Back in 2004 director John Woo was developing a live-action adaptation of Metroid. The film production ended up falling apart. We now have some information on the ill-fated film project and where it was headed thanks to the film's producer Brad Foxhoven. During that time Nintendo was developing three Metroid-related video game projects, Metroid Prime 2: Echoes for GameCube, Metroid Prime: Hunters for Nintendo DS, and the Fuse Games spin-off Metroid Prime Pinball. There was a strong revival of the game coming and according to Foxhoven,
We believed there was a great opportunity for John Woo to bring his style of action into a Metroid film. Nintendo was quite supportive of the idea, as they were all fans of John's previous films.
He explains to IGN that Tiger Hill Entertainment ended up spending three years on the development process for the film coming up with a story that would appeal to both new and existing fans of the game franchise.
We knew that a lot of the Metroid mythology had many similarities to other well-known science fiction franchises, so we had to try and propose some fresh ideas that Nintendo would approve. We also knew that the characters were originally developed many years ago, when game systems were limited in their graphics and animation. These same designs needed to be updated, particularly when seen as a live-action representation.
They had to work around a lot of restrictions that Nintendo slapped on the property, there was stuff they could and couldn't do with the world of Metroid. The reason Nintendo was so tight on these restrictions was because they were still discouraged by the Super Mario Bros. movie failure 20 years prior. Buffy the Vampire Slayer and Angel writer David Greenwalt was hired to help develop a story, and they made it as far as a story treatment for the film.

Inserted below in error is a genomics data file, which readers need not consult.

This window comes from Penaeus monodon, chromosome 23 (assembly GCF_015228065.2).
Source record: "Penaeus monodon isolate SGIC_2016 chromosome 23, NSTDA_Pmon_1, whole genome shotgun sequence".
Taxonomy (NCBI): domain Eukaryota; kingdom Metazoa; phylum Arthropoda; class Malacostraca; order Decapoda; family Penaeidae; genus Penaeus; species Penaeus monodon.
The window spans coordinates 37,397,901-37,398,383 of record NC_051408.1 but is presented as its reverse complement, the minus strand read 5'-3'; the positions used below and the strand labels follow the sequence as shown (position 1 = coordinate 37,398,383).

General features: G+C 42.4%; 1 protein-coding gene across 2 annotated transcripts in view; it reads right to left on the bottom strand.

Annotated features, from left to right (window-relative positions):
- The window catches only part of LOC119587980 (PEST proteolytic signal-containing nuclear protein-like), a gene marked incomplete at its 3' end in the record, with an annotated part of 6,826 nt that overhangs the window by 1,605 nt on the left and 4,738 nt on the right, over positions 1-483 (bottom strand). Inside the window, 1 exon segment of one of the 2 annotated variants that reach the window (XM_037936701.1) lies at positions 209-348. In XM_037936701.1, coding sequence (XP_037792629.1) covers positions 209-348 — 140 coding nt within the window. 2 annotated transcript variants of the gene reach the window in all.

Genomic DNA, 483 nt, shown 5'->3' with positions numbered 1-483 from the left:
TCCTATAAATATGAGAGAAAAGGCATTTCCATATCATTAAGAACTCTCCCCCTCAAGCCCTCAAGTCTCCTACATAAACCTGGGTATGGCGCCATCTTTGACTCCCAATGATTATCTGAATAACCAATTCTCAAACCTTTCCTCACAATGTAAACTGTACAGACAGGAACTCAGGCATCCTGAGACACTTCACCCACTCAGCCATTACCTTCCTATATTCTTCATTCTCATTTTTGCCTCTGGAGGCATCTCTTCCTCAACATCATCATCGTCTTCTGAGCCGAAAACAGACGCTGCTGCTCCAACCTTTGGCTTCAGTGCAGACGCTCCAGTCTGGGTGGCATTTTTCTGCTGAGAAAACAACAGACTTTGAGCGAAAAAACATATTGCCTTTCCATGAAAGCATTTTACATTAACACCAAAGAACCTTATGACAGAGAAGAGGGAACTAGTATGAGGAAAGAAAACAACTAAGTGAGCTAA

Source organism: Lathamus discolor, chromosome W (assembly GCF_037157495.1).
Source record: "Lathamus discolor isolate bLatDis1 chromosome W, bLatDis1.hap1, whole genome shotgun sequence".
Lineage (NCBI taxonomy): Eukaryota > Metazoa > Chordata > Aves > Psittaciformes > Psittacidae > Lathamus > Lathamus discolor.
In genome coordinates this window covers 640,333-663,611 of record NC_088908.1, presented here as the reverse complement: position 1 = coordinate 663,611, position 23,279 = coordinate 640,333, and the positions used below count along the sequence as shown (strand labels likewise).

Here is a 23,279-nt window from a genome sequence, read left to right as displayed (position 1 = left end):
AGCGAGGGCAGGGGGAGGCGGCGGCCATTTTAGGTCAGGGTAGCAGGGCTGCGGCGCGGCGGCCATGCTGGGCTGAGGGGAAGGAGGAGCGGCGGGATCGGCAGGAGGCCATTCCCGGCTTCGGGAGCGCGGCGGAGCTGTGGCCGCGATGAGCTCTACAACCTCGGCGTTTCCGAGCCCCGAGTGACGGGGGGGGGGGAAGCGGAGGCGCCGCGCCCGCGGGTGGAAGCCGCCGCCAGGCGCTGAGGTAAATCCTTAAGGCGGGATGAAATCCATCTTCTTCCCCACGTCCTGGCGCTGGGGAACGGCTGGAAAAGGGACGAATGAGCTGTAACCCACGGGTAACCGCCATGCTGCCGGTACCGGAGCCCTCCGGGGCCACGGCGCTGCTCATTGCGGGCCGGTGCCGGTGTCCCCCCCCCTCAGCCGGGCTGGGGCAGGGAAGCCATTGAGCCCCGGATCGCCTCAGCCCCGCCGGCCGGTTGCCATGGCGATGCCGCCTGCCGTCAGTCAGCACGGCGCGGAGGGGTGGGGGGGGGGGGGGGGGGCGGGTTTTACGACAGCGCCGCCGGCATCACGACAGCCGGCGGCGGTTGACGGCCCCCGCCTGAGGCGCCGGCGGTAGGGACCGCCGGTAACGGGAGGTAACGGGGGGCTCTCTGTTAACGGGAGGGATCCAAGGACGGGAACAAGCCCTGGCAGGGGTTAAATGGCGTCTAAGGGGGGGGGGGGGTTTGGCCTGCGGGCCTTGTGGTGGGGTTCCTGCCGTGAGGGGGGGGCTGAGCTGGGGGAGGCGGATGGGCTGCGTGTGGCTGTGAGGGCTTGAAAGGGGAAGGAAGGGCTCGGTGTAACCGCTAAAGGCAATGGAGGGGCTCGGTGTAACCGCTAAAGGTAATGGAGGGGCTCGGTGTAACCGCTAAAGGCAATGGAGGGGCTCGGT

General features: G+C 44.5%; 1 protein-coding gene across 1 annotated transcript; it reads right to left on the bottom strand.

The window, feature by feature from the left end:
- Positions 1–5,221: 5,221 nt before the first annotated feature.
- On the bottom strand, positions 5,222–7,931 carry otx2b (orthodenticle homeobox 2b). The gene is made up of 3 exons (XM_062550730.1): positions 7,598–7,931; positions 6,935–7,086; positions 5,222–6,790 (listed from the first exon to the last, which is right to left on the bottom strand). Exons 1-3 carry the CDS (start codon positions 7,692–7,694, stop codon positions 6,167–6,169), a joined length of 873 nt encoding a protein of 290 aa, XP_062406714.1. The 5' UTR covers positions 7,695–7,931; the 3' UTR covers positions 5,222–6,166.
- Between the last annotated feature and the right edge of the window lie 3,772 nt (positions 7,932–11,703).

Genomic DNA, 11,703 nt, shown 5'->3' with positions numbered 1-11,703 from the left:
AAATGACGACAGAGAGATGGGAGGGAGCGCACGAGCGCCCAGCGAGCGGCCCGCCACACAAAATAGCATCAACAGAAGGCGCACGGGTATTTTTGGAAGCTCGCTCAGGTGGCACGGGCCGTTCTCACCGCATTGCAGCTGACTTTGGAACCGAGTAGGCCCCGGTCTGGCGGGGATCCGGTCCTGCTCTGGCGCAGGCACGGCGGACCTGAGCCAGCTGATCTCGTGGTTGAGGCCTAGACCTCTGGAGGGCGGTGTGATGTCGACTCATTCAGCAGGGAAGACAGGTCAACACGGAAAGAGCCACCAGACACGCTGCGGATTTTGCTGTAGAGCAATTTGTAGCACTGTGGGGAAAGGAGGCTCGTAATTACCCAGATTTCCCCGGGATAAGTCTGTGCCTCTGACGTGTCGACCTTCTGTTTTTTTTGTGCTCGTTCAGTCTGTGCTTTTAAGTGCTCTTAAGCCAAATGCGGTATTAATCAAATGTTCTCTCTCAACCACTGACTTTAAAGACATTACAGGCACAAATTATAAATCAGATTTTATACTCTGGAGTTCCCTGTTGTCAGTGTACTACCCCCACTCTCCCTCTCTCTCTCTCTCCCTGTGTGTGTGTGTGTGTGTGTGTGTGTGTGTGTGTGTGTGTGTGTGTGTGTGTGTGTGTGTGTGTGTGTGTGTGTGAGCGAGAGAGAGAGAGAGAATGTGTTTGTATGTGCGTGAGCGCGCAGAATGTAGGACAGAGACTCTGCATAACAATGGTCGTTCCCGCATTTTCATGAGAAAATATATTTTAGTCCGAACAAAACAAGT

Early versions of the script focused the origin story of Samus Aran. "Tiger wanted to explore who Samus was before she became the lone bounty hunter featured in the games.... the movie version of Samus was to be an exceptionally talented, but also flawed character who was looking for redemption."
We wanted to see her struggle, to be humbled, and to be forced to rise up against crazy odds. And of course we wanted to see the cool weapons in all of their glory.
That's a story I think we could have all gotten behind. Everything started to fall apart when trying to build a backstory for Samus. They kept hitting walls, both creatively and on the licensing front.
Things started to go south when we tried to dig into the character a bit more. As you know, any film needs a deeper story arc than what is told in the game, where we learn about the characters and their world. What are they doing when they are NOT fighting? What is their daily existence and relationships? What are Samus's aspirations, history, and fears? Nintendo appreciated the questions, but had never thought about them before, and ultimately didn't have a lot of answers. In the end, they felt uncomfortable with our team being the ones to propose those answers.
That's where the film production came to a halt, and that was in 2007. It's really kind of sad that the movie never happened because Nintendo didn't really know who the character they developed was, and they didn't want someone else developing it for them. Foxhoven hopes that one day they will give a Metroid movie another try saying,
I know for Nintendo, they walked away appreciating the process and how much further they needed to explore the franchise so that it has a chance for a feature film at some point. I still believe there is a chance. There are quite a few Hollywood executives in town who grew up playing Metroid, and who would be willing to take the time needed to bring Nintendo along in the process.
Metroid could really be a great movie, and if it happens one day, hopefully they put together a talented team of people to do it! I'm very curious to see what John Woo would have done with it!